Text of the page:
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Angry Mob Kills 2 (Mexican) Federal Agents in Mexico

Discussion in 'Legal' started by Cellar Dweller, Nov 24, 2004.

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  1. Cellar Dweller

    Cellar Dweller Member

    May 15, 2003
    Apparently not far enough outside Emperor Daley's
    from AP/Yahoo
    War On (Some) Drugs + "terrorism" + corruption + apathy by authorities = vigilantism, unfortunately on the "good guys" this time.
  2. CentralTexas

    CentralTexas Member

    Jun 2, 2004
    Austin Texas
    Why would agents

    be taking pics of random kids? Knowing Mexico they WERE the kidnappers!
  3. squadfounder

    squadfounder Member

    Nov 16, 2004
    Fort Bragg, NC
    Its tragic that this happened, but I can sympathize somewhat with the mob as kidnapping is quite a profitable occupation down there, and local authorities are largely ineffective or in the pocket of criminals
  4. dav

    dav Member

    Dec 31, 2002
    San Diego, PRK
    What CT said.
  5. Standing Wolf

    Standing Wolf Member in memoriam

    Dec 24, 2002
    Idahohoho, the jolliest state
    I have a hunch there's a great deal more to the story than has been reported yet.
  6. Car Knocker

    Car Knocker Member

    Dec 28, 2002
    Salt Lake City, UT
    Possibly contributing to the general view towards government in Mexico:

    A rights group says Mexican soldiers get away with rape, abuse
    Report: It calls for abuses of civilians to be tried in civilian courts, but lawmakers have rejected it in the past
    By Susana Hayward
    Knight Ridder News Service

    MEXICO CITY - Ines Fernandez Ortega was with her four children, drying meat on her patio, when three soldiers entered her home in a small indigenous village in southern Guerrero state. They accused her of stealing the meat.
    The 27-year-old Fernandez, a Tlapaneca Indian, didn't answer because she speaks little Spanish. The soldiers raped her, then took the meat.
    Two years later, they remain unpunished.
    Amnesty International, in a report released Tuesday, cites the assault on Fernandez as one of dozens of rapes, executions, cases of torture, kidnappings and disappearances committed by members of the Mexican army in Guerrero since 1996.
    ''More than 140 disappearances, at least nine rapes, untold illegal detentions, torture and repression have been documented since 1996,'' Mario Patron, a Guerrero lawyer who's working with the human rights group, said at a news conference.
    Officials in President Vicente Fox's office declined to comment, saying they hadn't seen the report.
    Guerrero state, best known for the tourist resort of Acapulco, has long had a reputation for violence. Of the more than 500 people who disappeared in Mexico during the so-called dirty war of the 1960s and '70s, most came from Guerrero, according to the National Commission of Human Rights.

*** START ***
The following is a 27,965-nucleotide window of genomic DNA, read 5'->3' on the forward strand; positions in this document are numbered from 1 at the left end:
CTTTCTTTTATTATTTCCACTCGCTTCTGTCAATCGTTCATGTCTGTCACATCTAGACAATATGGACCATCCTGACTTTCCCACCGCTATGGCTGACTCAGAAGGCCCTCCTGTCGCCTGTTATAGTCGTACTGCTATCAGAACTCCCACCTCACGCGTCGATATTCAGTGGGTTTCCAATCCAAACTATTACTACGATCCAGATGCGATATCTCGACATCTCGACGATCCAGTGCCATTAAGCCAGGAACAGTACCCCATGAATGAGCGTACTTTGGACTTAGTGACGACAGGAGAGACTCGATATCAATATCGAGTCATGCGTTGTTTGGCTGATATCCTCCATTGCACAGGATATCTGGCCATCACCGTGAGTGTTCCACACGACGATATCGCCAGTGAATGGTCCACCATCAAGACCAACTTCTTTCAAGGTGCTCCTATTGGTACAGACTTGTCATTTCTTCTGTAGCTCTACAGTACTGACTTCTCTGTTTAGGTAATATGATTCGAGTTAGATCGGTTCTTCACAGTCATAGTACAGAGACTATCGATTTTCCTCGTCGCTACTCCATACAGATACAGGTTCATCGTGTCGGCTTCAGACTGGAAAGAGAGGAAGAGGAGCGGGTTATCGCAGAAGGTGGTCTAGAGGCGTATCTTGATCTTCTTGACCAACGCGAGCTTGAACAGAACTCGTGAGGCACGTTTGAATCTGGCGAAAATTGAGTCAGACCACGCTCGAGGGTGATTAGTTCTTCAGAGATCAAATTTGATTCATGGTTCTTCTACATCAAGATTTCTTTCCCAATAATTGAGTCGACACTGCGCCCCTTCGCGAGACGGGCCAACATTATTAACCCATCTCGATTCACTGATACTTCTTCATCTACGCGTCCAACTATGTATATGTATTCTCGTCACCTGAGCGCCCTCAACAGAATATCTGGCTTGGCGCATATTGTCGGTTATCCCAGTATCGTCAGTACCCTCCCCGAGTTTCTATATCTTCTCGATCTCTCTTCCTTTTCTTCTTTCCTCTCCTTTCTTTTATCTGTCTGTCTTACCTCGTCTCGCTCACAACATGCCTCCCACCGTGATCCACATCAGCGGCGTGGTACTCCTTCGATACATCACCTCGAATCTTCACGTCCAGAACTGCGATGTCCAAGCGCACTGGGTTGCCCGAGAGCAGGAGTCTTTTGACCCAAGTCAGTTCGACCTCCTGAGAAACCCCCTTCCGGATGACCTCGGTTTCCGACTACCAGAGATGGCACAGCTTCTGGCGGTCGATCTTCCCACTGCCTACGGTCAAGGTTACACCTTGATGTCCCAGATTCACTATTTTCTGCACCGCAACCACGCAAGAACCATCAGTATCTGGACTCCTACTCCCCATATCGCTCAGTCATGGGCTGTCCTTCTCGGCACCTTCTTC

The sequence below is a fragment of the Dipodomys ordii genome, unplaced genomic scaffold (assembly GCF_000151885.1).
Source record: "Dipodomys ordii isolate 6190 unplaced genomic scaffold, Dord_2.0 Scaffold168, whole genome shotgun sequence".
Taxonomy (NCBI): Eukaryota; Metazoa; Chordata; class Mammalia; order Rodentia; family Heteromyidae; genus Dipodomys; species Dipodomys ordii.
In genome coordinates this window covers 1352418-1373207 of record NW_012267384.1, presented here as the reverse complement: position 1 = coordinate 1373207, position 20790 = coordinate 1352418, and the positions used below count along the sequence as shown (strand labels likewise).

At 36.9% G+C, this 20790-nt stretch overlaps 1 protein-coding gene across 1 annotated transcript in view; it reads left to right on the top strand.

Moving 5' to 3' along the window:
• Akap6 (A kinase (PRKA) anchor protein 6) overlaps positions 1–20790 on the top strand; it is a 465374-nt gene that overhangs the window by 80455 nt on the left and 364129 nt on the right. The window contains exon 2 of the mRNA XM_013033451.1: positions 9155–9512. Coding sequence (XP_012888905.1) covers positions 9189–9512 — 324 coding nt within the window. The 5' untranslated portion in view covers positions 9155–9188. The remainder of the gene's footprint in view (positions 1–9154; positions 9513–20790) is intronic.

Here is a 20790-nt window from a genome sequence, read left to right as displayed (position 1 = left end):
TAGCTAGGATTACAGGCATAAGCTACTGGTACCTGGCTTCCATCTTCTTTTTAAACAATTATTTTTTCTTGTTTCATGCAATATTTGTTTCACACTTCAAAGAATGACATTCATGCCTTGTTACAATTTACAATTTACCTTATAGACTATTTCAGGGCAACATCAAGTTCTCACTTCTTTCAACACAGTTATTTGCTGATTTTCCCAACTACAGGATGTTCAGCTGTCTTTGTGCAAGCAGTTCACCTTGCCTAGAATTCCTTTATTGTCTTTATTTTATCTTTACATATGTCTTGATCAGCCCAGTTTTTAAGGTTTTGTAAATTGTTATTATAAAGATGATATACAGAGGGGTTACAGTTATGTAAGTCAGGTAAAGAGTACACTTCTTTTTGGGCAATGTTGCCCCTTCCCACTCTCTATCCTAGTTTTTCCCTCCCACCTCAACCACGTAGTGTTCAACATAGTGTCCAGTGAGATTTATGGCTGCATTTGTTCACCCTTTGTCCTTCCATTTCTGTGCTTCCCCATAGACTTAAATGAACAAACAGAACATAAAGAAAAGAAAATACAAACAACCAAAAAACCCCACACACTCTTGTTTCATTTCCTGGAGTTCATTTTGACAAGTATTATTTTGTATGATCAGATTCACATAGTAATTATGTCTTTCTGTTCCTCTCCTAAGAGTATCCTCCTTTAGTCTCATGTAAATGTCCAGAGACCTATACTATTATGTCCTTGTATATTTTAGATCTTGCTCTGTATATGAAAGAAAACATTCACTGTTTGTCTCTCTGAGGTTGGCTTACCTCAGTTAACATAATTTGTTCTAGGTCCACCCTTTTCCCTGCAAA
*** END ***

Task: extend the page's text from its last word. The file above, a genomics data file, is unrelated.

Two decades later, Amnesty said in its report, Mexico: Indigenous Women and Military Injustice, that cases involving Mexican soldiers weren't investigated or prosecuted.
    The report details nine cases of women allegedly raped by soldiers and calls for reforms to allow military human-rights abuses of civilians to be tried in civilian courts. It also notes that rape isn't a crime under Mexico's code of military justice.
    ''Unless there are legislative reforms, the military doesn't care about civilian allegations,'' said Monica Costa, of Amnesty International's Mexico research team. ''Otherwise, there's no justice in military rapes and disappearances.''
    In 2001, Fox proposed judicial reforms that included trying members of the army charged with crimes in civilian courts, but legislators rejected that clause.
    About 3,000 Mexican soldiers operate in Guerrero, largely because of its thriving drug industry. More than 60 percent of Mexico's poppies, the raw material for heroin, are grown there. But Amnesty charged that the army's ''operations are also linked to gathering intelligence on indigenous communities and identifying what they perceive to be subversive elements.''
    Report is online

    To read the Amnesty International Report online, go to http://www.amnesty.org and click on ''Mexico: Indigenous women and military justice'' under the ''Latest reports'' section.

  7. JohnJames

    JohnJames Member

    May 12, 2004
    I may be off base with this, but is it possible one of the kids ID'd one or both of the agents? With Mexico's corruption, I wouldn't be surprised if the agents were somehow involved.
  8. carebear

    carebear Member

    Jul 30, 2004
    Anchorage, AK
    Being that it is Thanksgiving, I would like to give thanks that we have the freedom and relative lack of official corruption that most of our police complaints are based primarily on attitude and have corrective procedures already in place.

    God Bless the USA.
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